When it comes to health, I would rather spend money on high quality food and supplements now than pay for expensive medical bills later. Of course, you might think this quite an idealistic view but I truly believe that by eating the right foods, we can considerably reduce our risk of illness and disease.
It’s common for people to be put off changing their lifestyle due to insufficient time or funds. However, there are no excuses when it comes to a high fat, low carb diet. Admittedly, some foods recommended on a ketogenic diet are on the pricey side, such as wild sockeye salmon or grass-fed/finished steak. Obviously, I would revel in the opportunity to eat a succulent, grass-fed fillet steak two or three times a week but, at the moment, the cost is too high. I want to support the kind of farming that upholds the highest animal welfare, with animals grazing on luscious, green pastures whilst receiving optimal care from independent farmers. This type of farming is better for the animals, better for the environment, the farmers, and for you1. If that guarantee means paying more for my meat, then I will happily compromise and eat it less frequently.
That being said, not all high quality meat is expensive. In fact, the price of organic, grass-fed/finished beef or lamb mince is the same as the cost of some supermarket mince. The difference? On one hand you have meat which is higher in omega 3 fats, antioxidants, saturated fats, CLA (conjugated linoleic acid) and TVA (trans-vaccenic acid), on the other you have, well, the opposite2 3.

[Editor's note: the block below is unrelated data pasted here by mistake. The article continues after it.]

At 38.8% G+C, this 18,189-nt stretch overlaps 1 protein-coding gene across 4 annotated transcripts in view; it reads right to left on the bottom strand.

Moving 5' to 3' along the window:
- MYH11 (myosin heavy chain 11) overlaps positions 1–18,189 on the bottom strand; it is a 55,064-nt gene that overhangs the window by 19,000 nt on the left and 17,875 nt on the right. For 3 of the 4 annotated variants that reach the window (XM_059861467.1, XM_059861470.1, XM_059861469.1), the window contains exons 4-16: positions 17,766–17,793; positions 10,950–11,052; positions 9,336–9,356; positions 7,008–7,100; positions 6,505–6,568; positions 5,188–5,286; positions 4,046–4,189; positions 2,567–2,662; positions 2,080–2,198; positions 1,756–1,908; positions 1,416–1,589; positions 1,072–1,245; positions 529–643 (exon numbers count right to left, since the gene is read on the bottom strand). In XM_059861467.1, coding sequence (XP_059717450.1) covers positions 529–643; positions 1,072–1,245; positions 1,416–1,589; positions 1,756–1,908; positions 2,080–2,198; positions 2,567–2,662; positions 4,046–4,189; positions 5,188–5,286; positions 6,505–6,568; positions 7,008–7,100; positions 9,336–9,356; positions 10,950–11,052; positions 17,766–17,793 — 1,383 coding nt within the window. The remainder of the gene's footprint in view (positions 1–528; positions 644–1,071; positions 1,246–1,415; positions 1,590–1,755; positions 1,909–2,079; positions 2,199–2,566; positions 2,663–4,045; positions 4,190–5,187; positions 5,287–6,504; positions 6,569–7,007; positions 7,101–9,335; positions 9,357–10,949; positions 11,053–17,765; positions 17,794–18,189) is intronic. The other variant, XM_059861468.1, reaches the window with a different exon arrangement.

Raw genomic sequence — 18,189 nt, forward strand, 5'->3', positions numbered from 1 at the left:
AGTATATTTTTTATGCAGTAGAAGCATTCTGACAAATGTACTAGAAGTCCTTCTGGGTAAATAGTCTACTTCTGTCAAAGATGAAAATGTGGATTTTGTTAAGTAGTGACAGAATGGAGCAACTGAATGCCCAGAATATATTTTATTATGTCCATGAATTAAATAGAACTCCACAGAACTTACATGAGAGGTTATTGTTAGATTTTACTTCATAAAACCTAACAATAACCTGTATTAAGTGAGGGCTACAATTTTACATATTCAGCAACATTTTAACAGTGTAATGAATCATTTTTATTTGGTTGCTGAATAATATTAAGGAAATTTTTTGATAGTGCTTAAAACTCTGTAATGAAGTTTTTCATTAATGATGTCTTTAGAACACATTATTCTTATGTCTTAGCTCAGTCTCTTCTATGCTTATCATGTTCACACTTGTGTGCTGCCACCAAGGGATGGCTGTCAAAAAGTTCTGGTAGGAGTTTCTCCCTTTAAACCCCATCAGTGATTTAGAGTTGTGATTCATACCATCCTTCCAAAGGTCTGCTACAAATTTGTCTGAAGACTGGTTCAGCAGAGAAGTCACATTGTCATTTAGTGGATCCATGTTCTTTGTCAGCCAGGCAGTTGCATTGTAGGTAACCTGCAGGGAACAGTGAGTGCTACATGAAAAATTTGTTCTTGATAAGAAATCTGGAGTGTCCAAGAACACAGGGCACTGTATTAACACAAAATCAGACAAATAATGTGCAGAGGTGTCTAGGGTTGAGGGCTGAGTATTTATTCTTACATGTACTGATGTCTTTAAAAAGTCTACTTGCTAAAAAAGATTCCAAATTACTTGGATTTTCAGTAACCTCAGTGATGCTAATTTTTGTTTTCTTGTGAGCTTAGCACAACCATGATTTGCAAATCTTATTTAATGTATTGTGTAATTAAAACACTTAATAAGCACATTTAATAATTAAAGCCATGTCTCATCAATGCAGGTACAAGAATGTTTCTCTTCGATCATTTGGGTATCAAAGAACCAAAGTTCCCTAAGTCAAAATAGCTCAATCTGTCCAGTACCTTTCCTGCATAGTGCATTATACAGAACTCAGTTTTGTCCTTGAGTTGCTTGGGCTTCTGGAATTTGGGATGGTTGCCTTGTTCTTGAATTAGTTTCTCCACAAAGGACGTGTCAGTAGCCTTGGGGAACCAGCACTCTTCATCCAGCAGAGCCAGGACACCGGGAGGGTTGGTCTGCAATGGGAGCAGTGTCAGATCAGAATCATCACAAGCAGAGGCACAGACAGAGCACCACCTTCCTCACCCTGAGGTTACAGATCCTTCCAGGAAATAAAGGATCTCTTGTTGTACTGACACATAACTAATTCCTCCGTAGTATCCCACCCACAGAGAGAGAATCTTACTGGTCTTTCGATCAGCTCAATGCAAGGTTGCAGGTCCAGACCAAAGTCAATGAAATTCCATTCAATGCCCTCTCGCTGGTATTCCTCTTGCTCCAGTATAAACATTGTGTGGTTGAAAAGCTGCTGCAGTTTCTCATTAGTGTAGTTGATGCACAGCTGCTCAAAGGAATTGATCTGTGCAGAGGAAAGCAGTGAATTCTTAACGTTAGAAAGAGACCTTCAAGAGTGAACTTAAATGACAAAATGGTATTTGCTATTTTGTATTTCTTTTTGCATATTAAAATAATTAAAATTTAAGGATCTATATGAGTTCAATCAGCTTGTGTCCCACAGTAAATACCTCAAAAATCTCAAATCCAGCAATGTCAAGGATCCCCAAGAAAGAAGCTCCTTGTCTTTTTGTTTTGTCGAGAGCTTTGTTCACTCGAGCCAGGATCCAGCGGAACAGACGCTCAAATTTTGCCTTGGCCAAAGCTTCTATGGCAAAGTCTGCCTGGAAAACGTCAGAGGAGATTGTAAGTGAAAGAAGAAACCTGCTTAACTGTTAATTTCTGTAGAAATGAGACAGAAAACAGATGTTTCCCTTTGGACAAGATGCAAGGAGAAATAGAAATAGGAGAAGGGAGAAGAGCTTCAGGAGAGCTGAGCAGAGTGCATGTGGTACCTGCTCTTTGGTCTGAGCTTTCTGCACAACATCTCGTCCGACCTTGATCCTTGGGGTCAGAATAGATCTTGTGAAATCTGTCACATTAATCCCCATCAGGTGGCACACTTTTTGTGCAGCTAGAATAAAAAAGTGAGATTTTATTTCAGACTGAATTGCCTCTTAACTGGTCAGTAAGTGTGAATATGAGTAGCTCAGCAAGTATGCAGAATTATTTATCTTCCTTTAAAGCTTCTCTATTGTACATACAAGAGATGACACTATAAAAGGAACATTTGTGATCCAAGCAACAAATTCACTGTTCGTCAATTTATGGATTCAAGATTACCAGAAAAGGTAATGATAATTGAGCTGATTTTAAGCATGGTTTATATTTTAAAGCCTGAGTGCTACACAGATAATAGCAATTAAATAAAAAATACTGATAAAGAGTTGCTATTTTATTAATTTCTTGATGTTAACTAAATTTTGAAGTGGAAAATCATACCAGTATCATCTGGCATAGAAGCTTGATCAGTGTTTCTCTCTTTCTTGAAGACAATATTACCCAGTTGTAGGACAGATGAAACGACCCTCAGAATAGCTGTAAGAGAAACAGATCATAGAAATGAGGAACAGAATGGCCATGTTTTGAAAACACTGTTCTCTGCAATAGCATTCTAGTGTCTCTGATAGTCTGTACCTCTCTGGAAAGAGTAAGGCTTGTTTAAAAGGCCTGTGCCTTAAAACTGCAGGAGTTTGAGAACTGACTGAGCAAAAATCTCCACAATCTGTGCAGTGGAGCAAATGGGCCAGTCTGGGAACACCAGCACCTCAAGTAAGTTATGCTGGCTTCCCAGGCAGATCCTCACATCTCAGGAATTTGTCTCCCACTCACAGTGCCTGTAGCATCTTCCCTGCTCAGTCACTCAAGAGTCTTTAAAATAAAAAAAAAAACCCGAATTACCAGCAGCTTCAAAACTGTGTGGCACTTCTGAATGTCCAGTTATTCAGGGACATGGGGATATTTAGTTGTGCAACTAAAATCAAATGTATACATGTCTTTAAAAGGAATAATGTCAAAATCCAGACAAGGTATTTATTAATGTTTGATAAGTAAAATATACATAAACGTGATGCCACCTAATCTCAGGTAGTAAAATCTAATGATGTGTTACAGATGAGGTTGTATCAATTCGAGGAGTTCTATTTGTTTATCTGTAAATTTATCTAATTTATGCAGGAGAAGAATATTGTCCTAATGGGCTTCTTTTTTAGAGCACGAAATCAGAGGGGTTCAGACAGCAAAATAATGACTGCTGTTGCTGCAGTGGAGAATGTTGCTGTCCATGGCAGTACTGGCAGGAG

Sardines! An incredibly cost-effective staple. Due to their location on the food chain, they are less likely to contain concentrated amounts of heavy-metals, such as mercury, than a lot of other fish. This restores piece to my mind when I’m considering eating them for the second time in a day; and, at about 40p per can, I see no reason not to. They are a fast way to pack in an array of essential nutrients which boost both brain and body performance and they taste delicious.
When it comes to vegetables, I try to eat organic whenever I can as high levels of pesticides can be found on a lot of non-organic produce, such as kale. The Environmental Working Group has formulated a useful list, The Dirty Dozen4. This states the fruit and vegetables which contain the most pesticides. Again, the price of organic produce is higher but more beneficial in the long run.
Top tip: Organic produce can be cheaper from a local market than the supermarket, so it’s worth shopping around for the best price.